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The Role Of Nuclear Weapons
And Its Possible Future Missions

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GoOrigins Of Nuclear Strategies Of The "Nuclear Club" Members - Brief Overview

I.3. The Great Britain

The history of the British nuclear project began in March 1940 when two German scientists, emigrated from Nazi Germany - physicists Rudolf Peierls and Otto Frish - prepared the memorandum which stated possibility to create fission explosive device and described ways and means to achieve that result. (34) Active discussions on prospects of nuclear weapons creation took place in British media since Spring 1939, but key British scientists who served as the Cabinet scientific advisers stood sceptic. (35)

Nevertheless the level of Peierls-Frish memorandum's details in elaboration of the problem of possible approaches to resolution of the Bomb scientific and technological problems was unprecedented. That attracted great attention to the document and it was considered very seriously in the British leadership. In a matter of weeks - in April 1940 - so-called Maud Committee was established to study a) possibility of development and production of nuclear explosive devices in war-time, and, in the case of positive result of the first study, b) whether it was reasonable to aim at this task a share of finance necessary for other defence needs. (36)

Two reports of the Maud Committee appeared in June and July 1940 accordingly and contained positive conclusions with regard to both key questions. That period was the time when Britain's military defeat in war against Nazi Germany seemed highly probable - Dunkerk just happened - and the idea of development of extremely powerful weapon was readily accepted by the political leadership of the United Kingdom. In September 1941 the secret program code-named "Tube Alloys" was started with full support of the Cabinet and the British Chiefs of Staff.

The fact is noteworthy that the Maud Committee recommended that Britain carries out the nuclear program independently. Politicians - Winston Churchill among them - were eager to do in that way as well: they believed even at that preliminary stage of the nuclear program the possession of nuclear weapons would symbolize the Britain's role as the great power. (37)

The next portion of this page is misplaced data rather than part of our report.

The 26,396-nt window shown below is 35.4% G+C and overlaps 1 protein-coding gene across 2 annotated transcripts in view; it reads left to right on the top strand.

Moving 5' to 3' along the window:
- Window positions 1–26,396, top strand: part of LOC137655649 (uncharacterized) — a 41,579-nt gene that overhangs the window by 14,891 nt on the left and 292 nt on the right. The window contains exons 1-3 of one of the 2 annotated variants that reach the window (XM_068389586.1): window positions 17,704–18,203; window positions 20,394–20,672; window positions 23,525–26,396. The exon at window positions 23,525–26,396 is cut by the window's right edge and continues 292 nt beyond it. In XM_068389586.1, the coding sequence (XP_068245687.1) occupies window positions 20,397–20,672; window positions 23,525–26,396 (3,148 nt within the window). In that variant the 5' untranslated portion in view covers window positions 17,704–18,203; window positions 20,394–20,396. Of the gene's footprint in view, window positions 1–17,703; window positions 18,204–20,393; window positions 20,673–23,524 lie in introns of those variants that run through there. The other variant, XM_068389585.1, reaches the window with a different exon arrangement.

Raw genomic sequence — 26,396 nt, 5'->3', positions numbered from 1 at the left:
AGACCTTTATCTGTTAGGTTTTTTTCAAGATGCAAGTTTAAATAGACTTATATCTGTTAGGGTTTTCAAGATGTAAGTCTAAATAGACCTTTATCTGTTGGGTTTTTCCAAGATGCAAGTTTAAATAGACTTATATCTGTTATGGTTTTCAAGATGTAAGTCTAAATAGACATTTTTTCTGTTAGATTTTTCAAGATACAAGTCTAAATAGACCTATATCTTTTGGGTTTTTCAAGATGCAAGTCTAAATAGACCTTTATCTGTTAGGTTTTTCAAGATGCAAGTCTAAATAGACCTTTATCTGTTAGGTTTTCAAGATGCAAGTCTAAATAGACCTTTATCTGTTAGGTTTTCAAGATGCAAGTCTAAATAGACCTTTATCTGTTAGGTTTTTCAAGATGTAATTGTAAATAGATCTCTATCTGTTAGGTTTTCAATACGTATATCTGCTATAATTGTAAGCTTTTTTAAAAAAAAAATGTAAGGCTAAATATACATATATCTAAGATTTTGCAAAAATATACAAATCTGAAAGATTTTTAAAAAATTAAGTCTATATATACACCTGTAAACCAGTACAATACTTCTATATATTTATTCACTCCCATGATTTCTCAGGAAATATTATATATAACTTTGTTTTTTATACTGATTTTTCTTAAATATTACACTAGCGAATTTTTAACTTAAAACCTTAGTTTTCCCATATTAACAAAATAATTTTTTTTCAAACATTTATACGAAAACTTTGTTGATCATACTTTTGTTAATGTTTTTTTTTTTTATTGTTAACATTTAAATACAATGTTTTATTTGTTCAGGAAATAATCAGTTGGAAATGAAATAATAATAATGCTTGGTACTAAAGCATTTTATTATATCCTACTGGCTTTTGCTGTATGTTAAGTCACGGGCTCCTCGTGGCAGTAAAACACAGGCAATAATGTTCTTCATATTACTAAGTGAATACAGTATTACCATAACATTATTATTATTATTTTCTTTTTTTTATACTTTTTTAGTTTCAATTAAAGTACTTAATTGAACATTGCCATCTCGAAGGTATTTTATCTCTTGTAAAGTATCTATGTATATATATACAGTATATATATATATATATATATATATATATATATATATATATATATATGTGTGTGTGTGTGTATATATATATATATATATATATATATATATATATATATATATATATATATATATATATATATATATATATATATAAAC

That aspiration was the reason for British delay - since October 11, 1941 till mid-1942 - with reply to Roosevelt's proposal for British-American cooperation in development of atomic bomb. Indeed, the perspective to develop and produce the Bomb before Americans and independently of them was too attractive for the British leadership because that would immediately shift the balance in British-American relations in favor of the United Kingdom. In that case the British voice in the U.K.-U.S. dialogue would have the weight very different of that in 1941-42 - and that was extremely important in the U.K. politicians' perception.

Further events forced the United Kingdom to join the United States in the nuclear project which became Manhattan Project. Nevertheless the British experience in the U.K.-U.S. cooperation in the nuclear field was extremely unhappy: General Leslie Groves boasted of blocking British access to the Manhattan Project researches. (38) The actions of the U.S. leadership and terms of agreements with the United States reached by the Great Britain were in that sense much more definite, important and convincing than the General's words. (39)

That strengthened the Britain's attitude to get its own nuclear weapons in order to change the less and less acceptable decline in the role the United Kingdom played in the U.K.-U.S. relations and gain in that way influence (in fact return at least essential part of it! - I.S.) in Washington. That task was especially important for the British leadership taking into consideration the trends which proved after the end of the war the reduced role of the U.K. would be "freezed". (40) Knowledgeable observers noticed that no one of British-American agreement reached in the years of the World War II was ever given legitimate power by passing it through the Congress and the Parliament - hence there were not guarantees against refusal to obey theirs terms. That was precisely what happened after the end of the World War II.